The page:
Sometimes those microscopic metastases can circulate for a long time before planting themselves somewhere new. Another common place is for them to accumulate in the lymph nodes. I found this video useful in looking at the lymph system differently from many medical doctors; arguing that we should detoxify and exercise to clean out the lymph system rather than perhaps cutting the lymphs out. See Robert Morse ND: 

Once metastasis have appeared, there are countless micromets that you can't see in organs, the blood, the lymph and bones. Once some of the mets are large enough to be detected, there are hundreds of thousands more that are too small to be detected by any current technology. I remember reading but can’t find the quote that treatment of metastases has been compared to weeding a garden; you basically keep pulling at the dandelions until there are no more. The person quoting this said that is wrong and a better metaphor would be like plucking mushrooms from under a tree. The fungus mycelium is everywhere, and plucking at the mushrooms doesn't stop it at all. So is it right to hit what you can’t see with, for example, radiation? 

The picture is confusing. Metastasis start very slowly. We also know that eliminating the largest mets reduces PSA; this means that after treatment, we can't use PSA progress to monitor effectiveness? What does hitting a met site mean to all those other circulating mets? Yet I totally understand wishes to hit the mets to feel more in control! I’m also aware that there are benefits to hitting weight-bearing bones, which the cancer will weaken over time to prevent fractures, spinal compression, and pain.

So is there a way to see if cancers are about to metastases? A PET scan might give some indications but are not available on NHS for many of us; it also costs close to £2,000. I’ve also come across a number of tests in the alternative and complimentary world, like RGCC or Greek test but again that is close to £2,000. 

Two tests that I have done, do give some reassurances that my cancer is not metastasising:

(a) High levels of LDL and Triglyceride. Chris Woollams of CancerActive writes: "I have long noted that where prostate cancer patients send me their blood results (PSA, estradiol, oestrone, testosterone, DHT, triglyceride and cholesterol levels), as soon as the triglyceride and cholesterol levels climb, the DHT is not far behind and the cancer is coming back with a vengeance. Research supports this with a big US study showing people with higher levels of blood fat have more metastases and lowered survival times”. In January a test with my GP showed that my triglycerides were the lower end of the normal range and cholesterol has come down since being on my nutrition programme. This hopefully indicates no metastasis.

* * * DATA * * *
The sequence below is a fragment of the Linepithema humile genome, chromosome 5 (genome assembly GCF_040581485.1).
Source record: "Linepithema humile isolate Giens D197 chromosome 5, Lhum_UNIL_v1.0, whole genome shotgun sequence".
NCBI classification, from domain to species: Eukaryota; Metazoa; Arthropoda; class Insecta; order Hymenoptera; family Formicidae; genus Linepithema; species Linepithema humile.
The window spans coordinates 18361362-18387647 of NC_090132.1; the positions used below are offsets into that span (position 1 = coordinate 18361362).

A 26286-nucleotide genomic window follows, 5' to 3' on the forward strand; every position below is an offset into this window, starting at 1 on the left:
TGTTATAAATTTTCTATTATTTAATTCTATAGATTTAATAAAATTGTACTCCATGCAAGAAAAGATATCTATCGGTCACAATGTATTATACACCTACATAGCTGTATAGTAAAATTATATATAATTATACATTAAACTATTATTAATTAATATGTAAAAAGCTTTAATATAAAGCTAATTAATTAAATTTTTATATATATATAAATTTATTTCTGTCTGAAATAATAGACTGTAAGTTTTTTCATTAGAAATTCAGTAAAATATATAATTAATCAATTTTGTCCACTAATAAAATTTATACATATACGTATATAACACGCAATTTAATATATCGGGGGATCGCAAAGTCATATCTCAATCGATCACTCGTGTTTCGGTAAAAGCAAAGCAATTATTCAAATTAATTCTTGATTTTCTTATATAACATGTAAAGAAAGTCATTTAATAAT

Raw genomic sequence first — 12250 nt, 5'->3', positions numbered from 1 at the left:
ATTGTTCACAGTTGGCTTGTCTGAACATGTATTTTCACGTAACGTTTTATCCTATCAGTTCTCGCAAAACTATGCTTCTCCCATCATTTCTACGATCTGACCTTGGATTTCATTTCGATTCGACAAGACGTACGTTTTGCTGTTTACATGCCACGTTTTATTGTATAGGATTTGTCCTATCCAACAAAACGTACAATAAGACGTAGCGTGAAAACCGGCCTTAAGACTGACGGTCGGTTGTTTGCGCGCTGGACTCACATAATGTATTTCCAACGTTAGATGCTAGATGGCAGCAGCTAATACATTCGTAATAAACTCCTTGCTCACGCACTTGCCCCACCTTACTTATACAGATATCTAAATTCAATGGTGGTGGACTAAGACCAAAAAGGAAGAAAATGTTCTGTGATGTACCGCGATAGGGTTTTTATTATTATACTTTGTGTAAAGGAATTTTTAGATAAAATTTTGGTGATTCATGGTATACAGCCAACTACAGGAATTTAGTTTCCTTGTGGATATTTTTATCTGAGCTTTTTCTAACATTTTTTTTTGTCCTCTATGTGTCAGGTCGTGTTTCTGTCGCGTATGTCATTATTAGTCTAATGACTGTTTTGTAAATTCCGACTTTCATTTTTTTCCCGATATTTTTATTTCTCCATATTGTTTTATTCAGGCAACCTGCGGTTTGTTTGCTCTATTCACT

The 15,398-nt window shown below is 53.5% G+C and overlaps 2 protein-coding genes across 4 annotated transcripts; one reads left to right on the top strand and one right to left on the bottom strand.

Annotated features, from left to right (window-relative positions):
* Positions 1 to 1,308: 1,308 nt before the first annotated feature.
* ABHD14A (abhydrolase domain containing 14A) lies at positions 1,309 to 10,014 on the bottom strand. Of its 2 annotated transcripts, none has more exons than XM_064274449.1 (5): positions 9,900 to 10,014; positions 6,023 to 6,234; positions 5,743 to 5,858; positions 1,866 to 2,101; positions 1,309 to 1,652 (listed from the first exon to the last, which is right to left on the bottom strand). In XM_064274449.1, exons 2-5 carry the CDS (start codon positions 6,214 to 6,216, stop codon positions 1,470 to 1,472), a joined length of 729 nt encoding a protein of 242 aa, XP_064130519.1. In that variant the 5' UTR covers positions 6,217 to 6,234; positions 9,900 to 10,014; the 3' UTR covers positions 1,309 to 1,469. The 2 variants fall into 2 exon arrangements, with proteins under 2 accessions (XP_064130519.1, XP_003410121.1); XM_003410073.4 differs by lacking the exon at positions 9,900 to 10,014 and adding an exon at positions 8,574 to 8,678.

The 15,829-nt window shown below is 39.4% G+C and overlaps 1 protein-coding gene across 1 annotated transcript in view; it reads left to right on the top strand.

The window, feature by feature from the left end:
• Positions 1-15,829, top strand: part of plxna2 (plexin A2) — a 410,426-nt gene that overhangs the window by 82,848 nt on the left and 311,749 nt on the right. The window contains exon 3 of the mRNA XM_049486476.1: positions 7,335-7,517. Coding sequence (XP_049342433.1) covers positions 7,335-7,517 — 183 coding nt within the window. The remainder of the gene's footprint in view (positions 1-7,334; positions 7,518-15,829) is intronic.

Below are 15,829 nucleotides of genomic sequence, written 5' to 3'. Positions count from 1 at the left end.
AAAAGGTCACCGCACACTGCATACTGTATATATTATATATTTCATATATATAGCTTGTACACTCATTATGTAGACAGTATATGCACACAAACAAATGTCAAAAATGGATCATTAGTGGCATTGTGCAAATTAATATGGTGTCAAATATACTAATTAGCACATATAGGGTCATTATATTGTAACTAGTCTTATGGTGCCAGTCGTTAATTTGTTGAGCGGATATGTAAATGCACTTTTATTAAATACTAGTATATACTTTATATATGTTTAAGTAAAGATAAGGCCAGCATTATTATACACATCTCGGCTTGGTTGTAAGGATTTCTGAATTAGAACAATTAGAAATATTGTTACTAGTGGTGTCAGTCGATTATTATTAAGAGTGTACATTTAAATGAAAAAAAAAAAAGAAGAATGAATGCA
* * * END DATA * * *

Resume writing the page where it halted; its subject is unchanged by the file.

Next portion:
(b) Nagalase. Nagalase, full name N-acetyl-Galactosaminidase, is an enzyme in the body that helps break down sugar. A company in Stroud coordinates tests for nagalase levels in the body which are considered to help monitoring the effect of therapy in cancer and certain viral infections, including HIV infection (vi). When levels are normal, then that indicates health and the chances of developing cancer are relatively low. However, if higher that means increased tumour cell activity in your body. This is considered a harbinger for cancer. Nagalase levels can also increase in other diseases like viral infections, but this increase has mostly been described for cancer.

The GcMAFplus website writes: “...the amount of nagalase activity in the body corresponds directly to the number of cancer cells in the body as well as tumour size and amount of cancer within the body. It has been demonstrated that by measuring levels of nagalase in the bloodstream it is possible to detect the presence of cancerous lesions well below levels achievable by any other diagnostic means...In summary – Nagalase is an amazingly sensitive marker for each and every type of cancer and allows for the much earlier detection of cancerous lesions than any other known method. It causes immunodeficiency by blocking the development of macrophage activating factor and consecutive nagalase testing is a reliable indicator for tracking the effectiveness of therapeutic regimens for all cancers and  certain viral infections (vii).”

My nagalase test result came back mostly normal although one marker was below normal. That has led to an interesting look at why that might be. A further test looking at Genomic DNA from leucocytes found p-dichlorobenzene. This is a pesticide linked to cancer, specifically prostate cancer. Is this a cause or part cause of my cancer? I'm not so sure but certainbly could be a factor? That is yet another blog! Anyhow my nagalase test is another indication of no metastasis. Update 17.05.19: Interesting report looking at why Nagalase test may not be that useful:

5.  Current protocol

Well I’ll save the outline of this for another blog in this series, but I want to give the protocol a longer time to further impact on the cancer. As noted previously I had transurethral hyperthermia in Germany followed by six months of hormones that finished last summer. Since last Christmas I am on a new protocol which includes diet and a range of supplements; these have been recommended following a series of blood tests to enhance my immune system and also hopefully impact on the cancer. Update 5/04/19: see protocol here.

6. NHS Treatment

I want to cover some of my first thoughts regarding the hormone and radiation treatment being offered to me by the NHS. They are big serious treatments and not at all straightforward - and of course don't necessarilly get at teh cause of cancer. So concerns about them also lead to me wanting to see if the protocol I am undertaking will further reduce my tumour. I’ll save these for the next two blogs. Update 4/04/19: see more re hormones here and more re radiotherapy here.

Lastly I have been faced with a number of family challenges with the death of my father and my partners father and my mum having a very serious operation. All this and a number of other challenges hasn’t left me with much headspace to plan and also left me reluctant to start treatments that cause so much fatigue and impact on the body.


(ii) See more re inflammation:
See small study with patients who have prostate cancer: